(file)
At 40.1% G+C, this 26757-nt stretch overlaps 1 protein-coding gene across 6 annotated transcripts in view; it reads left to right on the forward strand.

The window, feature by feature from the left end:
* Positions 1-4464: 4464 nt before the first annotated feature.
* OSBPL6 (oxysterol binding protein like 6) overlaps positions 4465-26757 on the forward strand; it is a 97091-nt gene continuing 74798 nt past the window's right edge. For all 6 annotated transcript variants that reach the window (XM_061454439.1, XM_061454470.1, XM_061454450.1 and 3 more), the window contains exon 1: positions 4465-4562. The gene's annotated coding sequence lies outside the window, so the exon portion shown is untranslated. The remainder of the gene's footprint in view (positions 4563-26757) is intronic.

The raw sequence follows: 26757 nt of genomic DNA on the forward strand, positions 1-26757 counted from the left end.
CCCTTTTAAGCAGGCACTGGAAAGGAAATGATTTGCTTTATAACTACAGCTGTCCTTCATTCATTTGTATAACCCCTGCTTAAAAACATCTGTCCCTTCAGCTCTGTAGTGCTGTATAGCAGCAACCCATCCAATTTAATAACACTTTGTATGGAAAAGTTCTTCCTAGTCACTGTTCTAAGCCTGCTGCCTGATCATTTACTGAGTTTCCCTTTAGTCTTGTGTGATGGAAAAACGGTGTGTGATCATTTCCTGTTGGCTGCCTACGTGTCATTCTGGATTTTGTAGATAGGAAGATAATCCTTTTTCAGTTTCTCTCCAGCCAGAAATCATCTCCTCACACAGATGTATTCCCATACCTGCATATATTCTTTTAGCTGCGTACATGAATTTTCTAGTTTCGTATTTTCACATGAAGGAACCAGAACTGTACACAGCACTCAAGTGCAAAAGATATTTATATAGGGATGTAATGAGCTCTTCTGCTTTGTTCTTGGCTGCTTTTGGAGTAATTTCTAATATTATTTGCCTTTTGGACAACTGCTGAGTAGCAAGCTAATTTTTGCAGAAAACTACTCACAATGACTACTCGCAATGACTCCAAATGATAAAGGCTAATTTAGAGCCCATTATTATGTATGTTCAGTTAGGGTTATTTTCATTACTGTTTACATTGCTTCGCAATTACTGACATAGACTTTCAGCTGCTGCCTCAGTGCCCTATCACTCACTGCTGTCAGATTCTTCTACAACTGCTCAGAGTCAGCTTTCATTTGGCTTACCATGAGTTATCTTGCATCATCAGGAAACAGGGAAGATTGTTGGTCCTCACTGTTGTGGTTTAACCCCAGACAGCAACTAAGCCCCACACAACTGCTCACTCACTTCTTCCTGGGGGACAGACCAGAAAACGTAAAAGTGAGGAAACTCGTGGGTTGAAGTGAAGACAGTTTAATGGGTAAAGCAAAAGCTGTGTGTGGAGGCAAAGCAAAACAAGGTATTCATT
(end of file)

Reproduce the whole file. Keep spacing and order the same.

At 40.1% G+C, this 26757-nt stretch overlaps 1 protein-coding gene across 6 annotated transcripts in view; it reads left to right on the forward strand.

The window, feature by feature from the left end:
* Positions 1-4464: 4464 nt before the first annotated feature.
* OSBPL6 (oxysterol binding protein like 6) overlaps positions 4465-26757 on the forward strand; it is a 97091-nt gene continuing 74798 nt past the window's right edge. For all 6 annotated transcript variants that reach the window (XM_061454439.1, XM_061454470.1, XM_061454450.1 and 3 more), the window contains exon 1: positions 4465-4562. The gene's annotated coding sequence lies outside the window, so the exon portion shown is untranslated. The remainder of the gene's footprint in view (positions 4563-26757) is intronic.

The raw sequence follows: 26757 nt of genomic DNA on the forward strand, positions 1-26757 counted from the left end.
CCCTTTTAAGCAGGCACTGGAAAGGAAATGATTTGCTTTATAACTACAGCTGTCCTTCATTCATTTGTATAACCCCTGCTTAAAAACATCTGTCCCTTCAGCTCTGTAGTGCTGTATAGCAGCAACCCATCCAATTTAATAACACTTTGTATGGAAAAGTTCTTCCTAGTCACTGTTCTAAGCCTGCTGCCTGATCATTTACTGAGTTTCCCTTTAGTCTTGTGTGATGGAAAAACGGTGTGTGATCATTTCCTGTTGGCTGCCTACGTGTCATTCTGGATTTTGTAGATAGGAAGATAATCCTTTTTCAGTTTCTCTCCAGCCAGAAATCATCTCCTCACACAGATGTATTCCCATACCTGCATATATTCTTTTAGCTGCGTACATGAATTTTCTAGTTTCGTATTTTCACATGAAGGAACCAGAACTGTACACAGCACTCAAGTGCAAAAGATATTTATATAGGGATGTAATGAGCTCTTCTGCTTTGTTCTTGGCTGCTTTTGGAGTAATTTCTAATATTATTTGCCTTTTGGACAACTGCTGAGTAGCAAGCTAATTTTTGCAGAAAACTACTCACAATGACTACTCGCAATGACTCCAAATGATAAAGGCTAATTTAGAGCCCATTATTATGTATGTTCAGTTAGGGTTATTTTCATTACTGTTTACATTGCTTCGCAATTACTGACATAGACTTTCAGCTGCTGCCTCAGTGCCCTATCACTCACTGCTGTCAGATTCTTCTACAACTGCTCAGAGTCAGCTTTCATTTGGCTTACCATGAGTTATCTTGCATCATCAGGAAACAGGGAAGATTGTTGGTCCTCACTGTTGTGGTTTAACCCCAGACAGCAACTAAGCCCCACACAACTGCTCACTCACTTCTTCCTGGGGGACAGACCAGAAAACGTAAAAGTGAGGAAACTCGTGGGTTGAAGTGAAGACAGTTTAATGGGTAAAGCAAAAGCTGTGTGTGGAGGCAAAGCAAAACAAGGTATTCATT